Open Access Senior Thesis
Bachelor of Arts
Teresa M. Shaw
© 2009 Amy L. Mann
The figure of the Tibetan Buddhist nun as a female monastic is situated within a matrix of complexities and contradictions that are constituted by textual and doctrinal sources, Tibetan social views on gender and female monasticism, and experiential realities. In order to understand the situation of nuns, one first must understand that monasticism, mainly the order of monks, has been a highly respected and financially supported institution in Tibetan society for centuries. However, because the histories of Tibetan nuns and female renunciants have gone primarily undocumented, their lineages and stories are much more opaque than those of Tibetan monks. Therefore, most of the scholarship on female Buddhist practitioners, with the exception of a few extraordinary yoginis, dates after the Chinese occupation of Tibet in the 1950s. Historically it is believed that there were a few great nunneries that existed centuries ago, but the majority of Tibetan nunneries have been smaller and lacking in the lay support and funding granted to monasteries. Currently, however, the landscape of Tibetan nuns is beginning to shift, as new resources and educational opportunities are beginning to be made available for Tibetan nuns in exile. It is on these nuns and nunneries in exile that this thesis will focus.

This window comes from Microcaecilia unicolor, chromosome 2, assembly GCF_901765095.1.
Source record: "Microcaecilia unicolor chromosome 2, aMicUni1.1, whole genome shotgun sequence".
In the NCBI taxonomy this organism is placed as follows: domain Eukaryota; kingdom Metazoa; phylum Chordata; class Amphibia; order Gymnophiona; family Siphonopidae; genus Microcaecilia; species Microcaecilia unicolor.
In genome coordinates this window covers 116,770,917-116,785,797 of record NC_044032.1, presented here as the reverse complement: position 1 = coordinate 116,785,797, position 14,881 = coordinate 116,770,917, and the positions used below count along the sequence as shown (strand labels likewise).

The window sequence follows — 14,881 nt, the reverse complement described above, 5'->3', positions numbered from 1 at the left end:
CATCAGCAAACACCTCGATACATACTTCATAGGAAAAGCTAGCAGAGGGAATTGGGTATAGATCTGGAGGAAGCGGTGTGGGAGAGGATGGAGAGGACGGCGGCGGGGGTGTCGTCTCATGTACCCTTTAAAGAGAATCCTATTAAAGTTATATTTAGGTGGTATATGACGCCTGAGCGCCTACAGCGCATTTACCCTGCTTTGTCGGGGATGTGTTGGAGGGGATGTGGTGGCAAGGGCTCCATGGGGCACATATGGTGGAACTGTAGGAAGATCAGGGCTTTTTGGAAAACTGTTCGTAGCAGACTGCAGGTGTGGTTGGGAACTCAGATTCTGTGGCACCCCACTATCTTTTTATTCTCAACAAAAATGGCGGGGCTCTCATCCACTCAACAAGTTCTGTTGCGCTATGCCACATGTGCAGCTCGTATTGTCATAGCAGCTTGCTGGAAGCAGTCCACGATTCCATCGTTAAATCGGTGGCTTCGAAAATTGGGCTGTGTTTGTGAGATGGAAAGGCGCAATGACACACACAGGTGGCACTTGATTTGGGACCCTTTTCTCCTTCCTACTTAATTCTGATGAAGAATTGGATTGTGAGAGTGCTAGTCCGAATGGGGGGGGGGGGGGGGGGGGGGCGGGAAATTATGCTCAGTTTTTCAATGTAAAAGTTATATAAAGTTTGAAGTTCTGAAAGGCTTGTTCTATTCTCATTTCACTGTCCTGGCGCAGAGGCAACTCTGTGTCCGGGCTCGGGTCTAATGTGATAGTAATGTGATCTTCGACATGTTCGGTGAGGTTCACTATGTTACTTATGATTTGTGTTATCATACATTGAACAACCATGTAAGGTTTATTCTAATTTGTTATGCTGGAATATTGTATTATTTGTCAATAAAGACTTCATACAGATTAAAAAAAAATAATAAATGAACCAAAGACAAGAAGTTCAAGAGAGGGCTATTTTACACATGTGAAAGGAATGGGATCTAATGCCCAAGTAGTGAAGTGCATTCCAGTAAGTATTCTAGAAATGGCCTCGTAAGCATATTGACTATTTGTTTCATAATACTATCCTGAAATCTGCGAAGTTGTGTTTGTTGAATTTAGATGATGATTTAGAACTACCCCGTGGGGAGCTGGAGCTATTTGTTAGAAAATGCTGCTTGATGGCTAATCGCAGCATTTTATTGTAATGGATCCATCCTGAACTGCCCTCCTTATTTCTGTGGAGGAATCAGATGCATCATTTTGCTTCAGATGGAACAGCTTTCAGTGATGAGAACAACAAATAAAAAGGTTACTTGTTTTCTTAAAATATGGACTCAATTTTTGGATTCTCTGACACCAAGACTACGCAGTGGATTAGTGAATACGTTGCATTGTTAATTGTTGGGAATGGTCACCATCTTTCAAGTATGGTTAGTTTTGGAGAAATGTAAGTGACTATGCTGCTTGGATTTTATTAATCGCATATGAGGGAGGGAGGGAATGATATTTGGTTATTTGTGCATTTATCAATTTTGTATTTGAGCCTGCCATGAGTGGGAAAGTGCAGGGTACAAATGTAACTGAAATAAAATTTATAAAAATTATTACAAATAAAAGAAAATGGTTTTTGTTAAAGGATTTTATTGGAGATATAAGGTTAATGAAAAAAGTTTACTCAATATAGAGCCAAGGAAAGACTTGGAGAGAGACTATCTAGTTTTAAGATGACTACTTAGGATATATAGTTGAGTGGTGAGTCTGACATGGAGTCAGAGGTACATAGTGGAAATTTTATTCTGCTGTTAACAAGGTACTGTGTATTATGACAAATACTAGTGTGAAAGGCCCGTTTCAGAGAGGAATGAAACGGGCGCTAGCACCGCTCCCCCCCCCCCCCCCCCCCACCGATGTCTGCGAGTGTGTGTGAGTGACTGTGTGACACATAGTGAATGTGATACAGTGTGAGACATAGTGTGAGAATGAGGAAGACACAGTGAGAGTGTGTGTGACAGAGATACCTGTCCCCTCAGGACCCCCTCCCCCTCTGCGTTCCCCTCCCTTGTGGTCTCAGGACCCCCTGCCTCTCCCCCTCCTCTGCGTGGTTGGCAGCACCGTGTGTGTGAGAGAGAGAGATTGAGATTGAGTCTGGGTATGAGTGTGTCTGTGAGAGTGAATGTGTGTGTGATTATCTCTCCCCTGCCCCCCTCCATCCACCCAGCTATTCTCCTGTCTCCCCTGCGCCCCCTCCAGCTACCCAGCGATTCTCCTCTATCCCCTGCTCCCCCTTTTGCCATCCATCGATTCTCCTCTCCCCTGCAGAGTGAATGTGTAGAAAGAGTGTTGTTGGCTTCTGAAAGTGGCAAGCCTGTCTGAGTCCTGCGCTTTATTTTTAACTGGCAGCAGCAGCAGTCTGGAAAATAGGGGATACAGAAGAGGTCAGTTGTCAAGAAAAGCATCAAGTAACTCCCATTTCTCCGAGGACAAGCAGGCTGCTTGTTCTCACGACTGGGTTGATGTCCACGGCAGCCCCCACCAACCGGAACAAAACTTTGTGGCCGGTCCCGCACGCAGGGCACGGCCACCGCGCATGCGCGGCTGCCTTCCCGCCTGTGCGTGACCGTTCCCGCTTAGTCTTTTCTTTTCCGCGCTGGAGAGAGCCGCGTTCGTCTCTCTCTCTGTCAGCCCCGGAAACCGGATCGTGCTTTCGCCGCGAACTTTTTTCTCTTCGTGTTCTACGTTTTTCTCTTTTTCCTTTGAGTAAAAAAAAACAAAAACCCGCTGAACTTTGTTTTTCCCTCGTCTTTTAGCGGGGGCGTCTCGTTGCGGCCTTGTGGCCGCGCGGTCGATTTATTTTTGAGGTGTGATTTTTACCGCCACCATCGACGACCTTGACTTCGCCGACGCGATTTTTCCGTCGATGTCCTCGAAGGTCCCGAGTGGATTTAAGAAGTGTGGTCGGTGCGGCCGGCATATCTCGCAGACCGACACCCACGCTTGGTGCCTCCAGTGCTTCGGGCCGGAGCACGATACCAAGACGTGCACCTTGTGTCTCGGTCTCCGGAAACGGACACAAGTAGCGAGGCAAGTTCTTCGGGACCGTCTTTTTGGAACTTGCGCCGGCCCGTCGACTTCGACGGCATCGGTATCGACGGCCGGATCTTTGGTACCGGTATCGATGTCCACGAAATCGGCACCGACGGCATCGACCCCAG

Mann, Amy L., "Anis of Dolma Ling: Buddhist Doctrine and Social Praxis Through the Monasticism of Tibetan Nuns in Exile" (2009). Scripps Senior Theses. 13.